Fingerprinting policies create messy equity questions

fingerprint2.jpgA memo sent to principals last month was supposed to clarify the district’s policies on fingerprinting volunteers. It seems to have generated more questions than answers.

The memo calls for principals to make sure any “unsupervised” volunteers are fingerprinted. The notice emphasized that the responsibility for screening volunteers rests squarely on the principals, and suggests that they “err on the side of requiring a volunteer to be fingerprinted.”

Some principals decided to have every volunteer (supervised or not) get the prints, even though that is not the district’s policy, said Renato Almanzor, director of the district’s new Family and Community Office. And, as of now, parent volunteers must be screened every year.

In many cases, parents are expected to shoulder the cost.

Since it can cost upwards of $70 dollars a year to comply, many worry the policy might discourage those with limited financial means from becoming — or staying — involved in the schools.

Almanzor said he shares that concern. He says the district does not subsidize screening costs, but that he is working with schools and parent groups to see “how we can exempt some of the parent volunteers from paying.”

 He also says he’s working with other administrators to change the annual fingerprinting requirement.

Here is the memo from Kirsten Vital, chief of community accountability, to the principals:

As you encourage parents/guardians and other members of the community to share their time, knowledge and abilities with students, I wanted to offer some considerations that will ensure your success and allow the District to maintain its high standards of safety for students, employees and volunteers alike.

Your responsibility for who is on your site includes your recruiting, screening, placing, and supervising volunteers in an equitable process.  We trust that you will ensure that any volunteers who work with students will be immediately and directly supervised by certificated personnel.  These duties may include fieldtrips, lunch and/or breakfast periods or nonteaching support.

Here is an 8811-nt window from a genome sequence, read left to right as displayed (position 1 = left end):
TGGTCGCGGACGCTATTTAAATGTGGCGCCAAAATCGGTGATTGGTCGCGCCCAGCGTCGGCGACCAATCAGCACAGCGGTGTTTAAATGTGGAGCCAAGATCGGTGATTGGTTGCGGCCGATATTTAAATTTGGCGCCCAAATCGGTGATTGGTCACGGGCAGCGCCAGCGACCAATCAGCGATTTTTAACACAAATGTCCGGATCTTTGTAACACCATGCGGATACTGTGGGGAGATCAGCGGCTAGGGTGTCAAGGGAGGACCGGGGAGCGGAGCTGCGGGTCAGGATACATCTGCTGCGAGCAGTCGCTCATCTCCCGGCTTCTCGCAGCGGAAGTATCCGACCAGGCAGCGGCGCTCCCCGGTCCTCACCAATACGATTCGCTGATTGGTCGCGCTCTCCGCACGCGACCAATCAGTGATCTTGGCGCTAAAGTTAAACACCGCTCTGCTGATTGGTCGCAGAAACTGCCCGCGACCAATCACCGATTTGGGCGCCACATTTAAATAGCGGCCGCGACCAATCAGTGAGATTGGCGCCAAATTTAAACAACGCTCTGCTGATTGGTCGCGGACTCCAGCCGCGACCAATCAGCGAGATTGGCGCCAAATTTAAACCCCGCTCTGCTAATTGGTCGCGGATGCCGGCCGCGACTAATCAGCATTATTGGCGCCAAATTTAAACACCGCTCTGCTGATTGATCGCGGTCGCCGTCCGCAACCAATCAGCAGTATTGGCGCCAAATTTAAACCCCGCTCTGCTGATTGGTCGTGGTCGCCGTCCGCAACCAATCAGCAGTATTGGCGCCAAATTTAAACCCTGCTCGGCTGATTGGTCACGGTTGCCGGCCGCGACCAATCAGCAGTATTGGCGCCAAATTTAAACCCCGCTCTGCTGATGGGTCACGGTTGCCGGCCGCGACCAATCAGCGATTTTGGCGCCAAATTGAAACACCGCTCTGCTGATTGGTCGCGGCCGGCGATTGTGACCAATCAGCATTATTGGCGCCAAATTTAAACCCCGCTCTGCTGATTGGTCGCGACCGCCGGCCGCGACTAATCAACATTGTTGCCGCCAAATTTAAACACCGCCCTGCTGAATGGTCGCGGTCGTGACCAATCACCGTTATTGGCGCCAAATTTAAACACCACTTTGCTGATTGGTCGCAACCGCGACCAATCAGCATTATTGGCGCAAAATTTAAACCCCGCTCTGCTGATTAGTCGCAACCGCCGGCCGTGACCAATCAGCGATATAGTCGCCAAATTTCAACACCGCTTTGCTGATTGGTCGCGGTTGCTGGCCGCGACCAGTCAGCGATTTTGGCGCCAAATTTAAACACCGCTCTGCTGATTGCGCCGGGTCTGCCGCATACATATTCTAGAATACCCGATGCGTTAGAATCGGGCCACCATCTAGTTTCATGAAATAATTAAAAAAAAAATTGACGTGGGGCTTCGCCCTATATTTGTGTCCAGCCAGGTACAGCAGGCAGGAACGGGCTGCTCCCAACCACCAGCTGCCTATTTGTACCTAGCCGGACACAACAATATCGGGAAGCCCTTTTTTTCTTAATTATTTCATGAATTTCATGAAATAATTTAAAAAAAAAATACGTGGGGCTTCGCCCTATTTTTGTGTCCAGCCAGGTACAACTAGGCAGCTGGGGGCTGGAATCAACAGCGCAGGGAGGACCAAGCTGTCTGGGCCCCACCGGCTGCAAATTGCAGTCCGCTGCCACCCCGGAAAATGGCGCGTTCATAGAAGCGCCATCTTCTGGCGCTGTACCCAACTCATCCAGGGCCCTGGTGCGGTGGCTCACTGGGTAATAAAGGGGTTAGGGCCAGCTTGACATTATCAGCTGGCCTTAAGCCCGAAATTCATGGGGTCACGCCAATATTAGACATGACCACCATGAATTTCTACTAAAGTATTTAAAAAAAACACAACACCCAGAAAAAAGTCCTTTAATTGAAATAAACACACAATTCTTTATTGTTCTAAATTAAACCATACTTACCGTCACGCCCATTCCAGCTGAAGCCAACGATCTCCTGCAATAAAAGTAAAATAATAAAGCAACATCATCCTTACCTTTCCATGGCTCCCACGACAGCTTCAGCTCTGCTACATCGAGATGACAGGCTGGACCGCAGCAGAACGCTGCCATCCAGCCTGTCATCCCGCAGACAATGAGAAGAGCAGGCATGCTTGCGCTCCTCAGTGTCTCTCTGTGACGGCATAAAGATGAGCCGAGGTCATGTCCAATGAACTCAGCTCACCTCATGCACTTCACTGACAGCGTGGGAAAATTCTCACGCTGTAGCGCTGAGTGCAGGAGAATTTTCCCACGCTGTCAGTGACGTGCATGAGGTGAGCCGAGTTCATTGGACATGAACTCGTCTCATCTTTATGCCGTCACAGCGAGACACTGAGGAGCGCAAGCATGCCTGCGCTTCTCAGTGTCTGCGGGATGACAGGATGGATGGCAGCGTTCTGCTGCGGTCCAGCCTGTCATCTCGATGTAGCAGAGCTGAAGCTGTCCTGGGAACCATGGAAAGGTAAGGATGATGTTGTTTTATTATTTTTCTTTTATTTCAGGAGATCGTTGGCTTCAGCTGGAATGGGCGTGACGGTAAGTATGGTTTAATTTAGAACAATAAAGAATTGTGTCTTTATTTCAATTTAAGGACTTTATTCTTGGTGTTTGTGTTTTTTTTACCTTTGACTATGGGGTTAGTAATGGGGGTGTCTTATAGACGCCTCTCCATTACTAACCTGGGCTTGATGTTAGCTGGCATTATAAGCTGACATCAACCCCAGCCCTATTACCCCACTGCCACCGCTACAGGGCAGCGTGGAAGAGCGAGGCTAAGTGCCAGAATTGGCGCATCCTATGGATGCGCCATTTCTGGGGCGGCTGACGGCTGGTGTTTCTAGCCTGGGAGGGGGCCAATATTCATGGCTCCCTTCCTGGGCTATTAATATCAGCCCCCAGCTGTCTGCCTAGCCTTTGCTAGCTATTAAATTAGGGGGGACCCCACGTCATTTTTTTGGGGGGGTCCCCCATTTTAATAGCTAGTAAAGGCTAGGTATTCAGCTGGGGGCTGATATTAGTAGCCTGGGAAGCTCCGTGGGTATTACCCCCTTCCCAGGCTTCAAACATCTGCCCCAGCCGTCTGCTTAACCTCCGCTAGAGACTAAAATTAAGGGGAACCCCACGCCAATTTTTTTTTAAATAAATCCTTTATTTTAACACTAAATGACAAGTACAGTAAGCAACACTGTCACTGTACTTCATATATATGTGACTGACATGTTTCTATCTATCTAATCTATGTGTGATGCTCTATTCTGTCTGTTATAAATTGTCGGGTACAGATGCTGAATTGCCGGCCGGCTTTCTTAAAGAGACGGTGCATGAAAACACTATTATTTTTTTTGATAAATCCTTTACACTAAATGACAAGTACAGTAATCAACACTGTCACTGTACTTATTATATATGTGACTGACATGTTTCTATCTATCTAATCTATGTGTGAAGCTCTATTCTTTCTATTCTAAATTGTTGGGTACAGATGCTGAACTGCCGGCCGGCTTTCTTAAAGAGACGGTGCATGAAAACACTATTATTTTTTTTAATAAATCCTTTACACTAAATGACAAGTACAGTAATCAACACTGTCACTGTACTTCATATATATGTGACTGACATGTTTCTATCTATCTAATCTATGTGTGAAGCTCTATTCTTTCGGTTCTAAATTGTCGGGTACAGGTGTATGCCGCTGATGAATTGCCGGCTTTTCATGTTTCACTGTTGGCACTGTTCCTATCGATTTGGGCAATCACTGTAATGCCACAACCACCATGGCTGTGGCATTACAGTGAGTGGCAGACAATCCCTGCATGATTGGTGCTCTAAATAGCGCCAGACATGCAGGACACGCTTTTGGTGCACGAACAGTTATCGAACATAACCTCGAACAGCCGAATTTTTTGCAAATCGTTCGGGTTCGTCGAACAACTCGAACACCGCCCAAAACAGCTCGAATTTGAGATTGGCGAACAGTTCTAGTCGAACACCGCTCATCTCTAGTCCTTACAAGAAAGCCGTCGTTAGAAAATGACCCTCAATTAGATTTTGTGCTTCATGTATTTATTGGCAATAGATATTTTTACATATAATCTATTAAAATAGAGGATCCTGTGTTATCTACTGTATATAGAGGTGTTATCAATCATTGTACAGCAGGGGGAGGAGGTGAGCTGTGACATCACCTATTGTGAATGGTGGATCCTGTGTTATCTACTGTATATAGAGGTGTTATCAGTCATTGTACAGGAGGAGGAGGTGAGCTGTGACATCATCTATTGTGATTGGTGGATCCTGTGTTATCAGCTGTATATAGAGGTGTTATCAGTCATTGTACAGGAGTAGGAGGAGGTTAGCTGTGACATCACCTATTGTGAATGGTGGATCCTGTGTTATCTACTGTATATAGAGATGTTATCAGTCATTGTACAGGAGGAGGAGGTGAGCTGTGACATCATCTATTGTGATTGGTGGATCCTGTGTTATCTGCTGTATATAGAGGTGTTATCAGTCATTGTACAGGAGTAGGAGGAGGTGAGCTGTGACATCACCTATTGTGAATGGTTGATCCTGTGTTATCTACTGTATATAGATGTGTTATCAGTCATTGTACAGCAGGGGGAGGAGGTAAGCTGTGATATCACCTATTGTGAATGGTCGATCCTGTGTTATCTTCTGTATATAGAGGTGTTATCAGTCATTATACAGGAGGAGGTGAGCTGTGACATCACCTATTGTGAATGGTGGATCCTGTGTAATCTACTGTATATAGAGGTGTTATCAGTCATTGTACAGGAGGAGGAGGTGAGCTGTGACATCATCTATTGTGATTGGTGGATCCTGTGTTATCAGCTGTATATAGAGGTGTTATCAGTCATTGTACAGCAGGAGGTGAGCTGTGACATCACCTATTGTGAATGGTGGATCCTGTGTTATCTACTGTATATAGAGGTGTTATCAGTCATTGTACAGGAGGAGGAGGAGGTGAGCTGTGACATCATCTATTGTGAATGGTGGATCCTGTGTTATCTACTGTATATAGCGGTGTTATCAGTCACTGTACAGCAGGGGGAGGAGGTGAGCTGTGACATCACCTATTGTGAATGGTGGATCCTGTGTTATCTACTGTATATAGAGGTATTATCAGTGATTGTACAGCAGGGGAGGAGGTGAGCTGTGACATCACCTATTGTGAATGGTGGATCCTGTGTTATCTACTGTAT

You are furthermore responsible for requiring fingerprinting or fingerprint clearance of volunteers whose responsibilities may result in their unsupervised work with students.  We have included a list of sites that can provide fingerprinting services.  If you are in doubt about whether a volunteer may end up being unsupervised around students, we urge you to err on the side of requiring the volunteer to be fingerprinted.  This is in everyone’s best interest.

Finally, please maintain a log of individuals who volunteer in our schools.  The logs should include the person’s name, date of service, and location of their volunteer duties (a specific classroom, office etc…).  The District seeks to better track the broad range of volunteers and volunteering that exists at our sites.  We must improve our tracking the volunteering trends in our schools and highlight these inspirational relationships between family/community and school.

Thank you for your cooperation.

Katy Murphy

Education reporter for the Oakland Tribune. Contact me at kmurphy@bayareanewsgroup.com.

  • Katy Murphy

    Here’s a letter to concerned parents Almanzor wrote on behalf of Interim State Administrator Vincent Matthews:

    September 25, 2007

    Oakland Parents,

    I’m responding on behalf of Interim State Administrator Vincent Matthews to your inquiries and concerns into our policy for volunteer assistance, specifically related to fingerprinting.

    This is not a new policy; it most recently was amended in 2004. It may feel new by some because we have been highlighting specific considerations for our instructional leaders as they encourage parents/guardians and other members of the community to share their time, knowledge and abilities with student. One of these specific considerations reiterates the responsibility of our principals to recruit, screen, place and supervise volunteers equitably.